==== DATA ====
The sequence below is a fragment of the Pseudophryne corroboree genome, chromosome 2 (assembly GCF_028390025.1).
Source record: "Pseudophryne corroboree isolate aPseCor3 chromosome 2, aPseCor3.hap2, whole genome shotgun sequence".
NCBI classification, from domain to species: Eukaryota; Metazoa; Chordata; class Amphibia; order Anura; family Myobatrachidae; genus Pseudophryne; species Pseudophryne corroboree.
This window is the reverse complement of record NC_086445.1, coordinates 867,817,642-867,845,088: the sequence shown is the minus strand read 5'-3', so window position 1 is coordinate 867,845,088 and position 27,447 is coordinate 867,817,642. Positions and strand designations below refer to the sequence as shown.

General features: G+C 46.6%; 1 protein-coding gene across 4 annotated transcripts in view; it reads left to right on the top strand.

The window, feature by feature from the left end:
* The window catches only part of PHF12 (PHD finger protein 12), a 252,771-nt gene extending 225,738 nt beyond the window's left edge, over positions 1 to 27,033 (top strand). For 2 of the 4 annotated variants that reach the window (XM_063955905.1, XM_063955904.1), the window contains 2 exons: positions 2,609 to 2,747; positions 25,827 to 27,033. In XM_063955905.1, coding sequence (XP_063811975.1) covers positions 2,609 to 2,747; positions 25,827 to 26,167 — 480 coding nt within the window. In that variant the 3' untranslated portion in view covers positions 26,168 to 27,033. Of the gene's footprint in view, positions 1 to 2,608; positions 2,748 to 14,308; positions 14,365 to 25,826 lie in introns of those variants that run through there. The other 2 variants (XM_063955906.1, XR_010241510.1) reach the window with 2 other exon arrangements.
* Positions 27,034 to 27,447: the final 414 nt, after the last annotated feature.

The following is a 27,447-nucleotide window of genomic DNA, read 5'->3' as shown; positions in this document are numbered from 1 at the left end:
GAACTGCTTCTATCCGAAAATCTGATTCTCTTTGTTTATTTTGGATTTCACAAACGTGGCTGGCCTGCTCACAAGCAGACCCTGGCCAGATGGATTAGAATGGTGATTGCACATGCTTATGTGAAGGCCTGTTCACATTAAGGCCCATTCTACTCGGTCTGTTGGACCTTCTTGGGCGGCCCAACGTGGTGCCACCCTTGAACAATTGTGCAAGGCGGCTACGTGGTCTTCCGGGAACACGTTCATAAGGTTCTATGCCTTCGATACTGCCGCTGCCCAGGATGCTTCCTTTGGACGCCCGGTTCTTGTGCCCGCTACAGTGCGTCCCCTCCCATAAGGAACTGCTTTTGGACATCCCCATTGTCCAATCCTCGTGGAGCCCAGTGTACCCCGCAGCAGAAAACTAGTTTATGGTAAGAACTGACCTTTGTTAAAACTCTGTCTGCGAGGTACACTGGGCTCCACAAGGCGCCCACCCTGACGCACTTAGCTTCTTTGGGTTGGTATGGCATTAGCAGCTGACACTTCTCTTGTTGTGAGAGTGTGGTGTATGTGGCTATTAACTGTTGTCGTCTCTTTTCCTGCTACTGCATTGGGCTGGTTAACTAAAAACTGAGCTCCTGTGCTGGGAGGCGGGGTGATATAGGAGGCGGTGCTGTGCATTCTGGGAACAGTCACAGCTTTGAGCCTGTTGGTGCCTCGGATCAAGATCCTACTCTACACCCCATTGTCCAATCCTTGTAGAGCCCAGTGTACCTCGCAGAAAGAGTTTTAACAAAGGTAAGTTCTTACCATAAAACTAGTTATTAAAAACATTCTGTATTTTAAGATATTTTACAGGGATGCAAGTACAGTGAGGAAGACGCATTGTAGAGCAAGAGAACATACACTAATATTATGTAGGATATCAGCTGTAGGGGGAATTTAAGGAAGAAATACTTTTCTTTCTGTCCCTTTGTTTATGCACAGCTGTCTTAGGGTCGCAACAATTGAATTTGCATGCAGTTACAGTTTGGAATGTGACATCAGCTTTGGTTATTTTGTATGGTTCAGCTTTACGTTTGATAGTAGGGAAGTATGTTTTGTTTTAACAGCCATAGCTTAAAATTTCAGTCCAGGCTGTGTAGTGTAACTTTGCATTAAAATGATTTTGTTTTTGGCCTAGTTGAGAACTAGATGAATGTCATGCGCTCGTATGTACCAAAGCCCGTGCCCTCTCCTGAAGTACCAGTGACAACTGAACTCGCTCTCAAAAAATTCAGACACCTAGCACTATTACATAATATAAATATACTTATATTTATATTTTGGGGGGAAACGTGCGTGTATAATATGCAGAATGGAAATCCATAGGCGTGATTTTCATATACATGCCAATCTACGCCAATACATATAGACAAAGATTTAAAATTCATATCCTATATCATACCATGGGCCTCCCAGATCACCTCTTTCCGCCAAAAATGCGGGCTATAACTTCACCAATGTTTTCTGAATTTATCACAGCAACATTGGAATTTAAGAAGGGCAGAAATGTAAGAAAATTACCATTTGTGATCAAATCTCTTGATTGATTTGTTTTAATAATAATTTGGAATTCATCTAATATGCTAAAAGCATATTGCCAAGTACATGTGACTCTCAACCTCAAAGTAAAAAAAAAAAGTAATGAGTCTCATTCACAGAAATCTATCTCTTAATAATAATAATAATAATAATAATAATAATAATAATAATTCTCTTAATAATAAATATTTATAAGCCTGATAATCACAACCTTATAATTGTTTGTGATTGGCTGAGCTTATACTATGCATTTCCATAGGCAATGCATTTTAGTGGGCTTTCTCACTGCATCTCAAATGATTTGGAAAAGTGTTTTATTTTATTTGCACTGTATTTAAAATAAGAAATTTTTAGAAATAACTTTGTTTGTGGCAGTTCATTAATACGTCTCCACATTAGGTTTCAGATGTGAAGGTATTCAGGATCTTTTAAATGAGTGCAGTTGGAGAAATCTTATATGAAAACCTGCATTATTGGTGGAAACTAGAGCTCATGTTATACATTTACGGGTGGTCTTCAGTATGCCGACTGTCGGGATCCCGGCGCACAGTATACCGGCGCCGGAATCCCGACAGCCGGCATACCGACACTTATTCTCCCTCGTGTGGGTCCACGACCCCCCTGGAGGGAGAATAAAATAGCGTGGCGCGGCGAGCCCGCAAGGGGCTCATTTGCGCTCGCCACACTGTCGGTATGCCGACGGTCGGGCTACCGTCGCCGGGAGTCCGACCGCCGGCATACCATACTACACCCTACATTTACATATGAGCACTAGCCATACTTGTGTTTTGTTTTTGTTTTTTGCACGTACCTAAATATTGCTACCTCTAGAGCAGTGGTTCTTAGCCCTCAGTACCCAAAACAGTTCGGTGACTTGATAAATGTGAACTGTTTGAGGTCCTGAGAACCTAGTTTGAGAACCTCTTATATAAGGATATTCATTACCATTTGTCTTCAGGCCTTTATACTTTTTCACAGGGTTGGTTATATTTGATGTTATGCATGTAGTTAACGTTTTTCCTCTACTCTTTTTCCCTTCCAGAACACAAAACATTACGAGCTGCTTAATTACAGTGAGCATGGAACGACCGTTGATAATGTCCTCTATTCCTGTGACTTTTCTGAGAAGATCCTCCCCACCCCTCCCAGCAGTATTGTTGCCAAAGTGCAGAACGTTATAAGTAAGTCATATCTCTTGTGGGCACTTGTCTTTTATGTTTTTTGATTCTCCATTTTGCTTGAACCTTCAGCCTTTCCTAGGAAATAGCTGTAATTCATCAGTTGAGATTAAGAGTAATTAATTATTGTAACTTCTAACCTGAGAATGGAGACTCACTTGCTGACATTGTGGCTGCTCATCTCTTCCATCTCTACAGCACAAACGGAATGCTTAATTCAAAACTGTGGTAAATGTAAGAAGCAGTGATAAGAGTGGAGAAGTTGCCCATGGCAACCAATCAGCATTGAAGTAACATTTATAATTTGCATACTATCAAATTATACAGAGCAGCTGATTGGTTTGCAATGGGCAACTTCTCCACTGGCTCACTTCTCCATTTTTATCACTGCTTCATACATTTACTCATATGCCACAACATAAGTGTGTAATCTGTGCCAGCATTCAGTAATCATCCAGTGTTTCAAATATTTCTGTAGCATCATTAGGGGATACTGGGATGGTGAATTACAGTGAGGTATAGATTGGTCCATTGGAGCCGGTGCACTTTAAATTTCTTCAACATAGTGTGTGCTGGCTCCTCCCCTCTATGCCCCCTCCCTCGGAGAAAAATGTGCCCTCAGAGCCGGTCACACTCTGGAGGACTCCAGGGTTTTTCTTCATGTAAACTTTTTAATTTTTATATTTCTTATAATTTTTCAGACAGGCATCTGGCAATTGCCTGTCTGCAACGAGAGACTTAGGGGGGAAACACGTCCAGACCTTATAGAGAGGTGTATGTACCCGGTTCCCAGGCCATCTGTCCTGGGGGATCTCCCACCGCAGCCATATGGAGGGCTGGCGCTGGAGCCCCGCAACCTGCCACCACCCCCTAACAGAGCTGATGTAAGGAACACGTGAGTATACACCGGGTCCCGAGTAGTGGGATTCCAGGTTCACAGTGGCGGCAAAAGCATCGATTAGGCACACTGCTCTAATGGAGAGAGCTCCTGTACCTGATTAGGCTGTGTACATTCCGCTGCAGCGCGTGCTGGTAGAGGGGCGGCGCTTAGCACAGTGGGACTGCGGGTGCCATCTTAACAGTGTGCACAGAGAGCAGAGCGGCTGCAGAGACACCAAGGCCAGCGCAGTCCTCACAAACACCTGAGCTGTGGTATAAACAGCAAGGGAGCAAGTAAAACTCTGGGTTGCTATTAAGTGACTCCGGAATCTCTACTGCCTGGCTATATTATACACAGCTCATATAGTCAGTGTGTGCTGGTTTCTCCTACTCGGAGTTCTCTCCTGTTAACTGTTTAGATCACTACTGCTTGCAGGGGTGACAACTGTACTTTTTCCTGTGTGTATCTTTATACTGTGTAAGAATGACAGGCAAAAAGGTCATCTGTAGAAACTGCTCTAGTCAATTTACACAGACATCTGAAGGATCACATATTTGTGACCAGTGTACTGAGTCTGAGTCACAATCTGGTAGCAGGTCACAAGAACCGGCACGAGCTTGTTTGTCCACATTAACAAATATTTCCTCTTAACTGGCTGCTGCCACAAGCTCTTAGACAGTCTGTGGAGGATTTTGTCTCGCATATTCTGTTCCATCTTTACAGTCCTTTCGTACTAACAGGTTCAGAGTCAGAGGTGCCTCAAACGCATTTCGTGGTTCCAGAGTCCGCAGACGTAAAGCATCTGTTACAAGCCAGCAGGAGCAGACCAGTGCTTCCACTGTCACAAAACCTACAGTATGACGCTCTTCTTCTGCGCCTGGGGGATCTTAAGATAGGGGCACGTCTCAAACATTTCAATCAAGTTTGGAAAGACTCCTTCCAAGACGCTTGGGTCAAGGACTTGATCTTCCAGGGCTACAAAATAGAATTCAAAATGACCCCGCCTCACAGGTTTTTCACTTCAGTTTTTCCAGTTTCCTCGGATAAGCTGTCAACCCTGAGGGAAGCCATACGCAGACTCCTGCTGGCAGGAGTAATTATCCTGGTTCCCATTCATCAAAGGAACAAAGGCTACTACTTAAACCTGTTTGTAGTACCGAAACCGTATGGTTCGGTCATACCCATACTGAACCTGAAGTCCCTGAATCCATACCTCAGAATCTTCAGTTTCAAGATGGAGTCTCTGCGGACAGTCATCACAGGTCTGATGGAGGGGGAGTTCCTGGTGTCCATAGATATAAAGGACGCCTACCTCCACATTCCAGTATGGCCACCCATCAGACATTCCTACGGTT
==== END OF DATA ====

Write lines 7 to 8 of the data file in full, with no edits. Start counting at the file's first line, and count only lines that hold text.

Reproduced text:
* The window catches only part of PHF12 (PHD finger protein 12), a 252,771-nt gene extending 225,738 nt beyond the window's left edge, over positions 1 to 27,033 (top strand). For 2 of the 4 annotated variants that reach the window (XM_063955905.1, XM_063955904.1), the window contains 2 exons: positions 2,609 to 2,747; positions 25,827 to 27,033. In XM_063955905.1, coding sequence (XP_063811975.1) covers positions 2,609 to 2,747; positions 25,827 to 26,167 — 480 coding nt within the window. In that variant the 3' untranslated portion in view covers positions 26,168 to 27,033. Of the gene's footprint in view, positions 1 to 2,608; positions 2,748 to 14,308; positions 14,365 to 25,826 lie in introns of those variants that run through there. The other 2 variants (XM_063955906.1, XR_010241510.1) reach the window with 2 other exon arrangements.
* Positions 27,034 to 27,447: the final 414 nt, after the last annotated feature.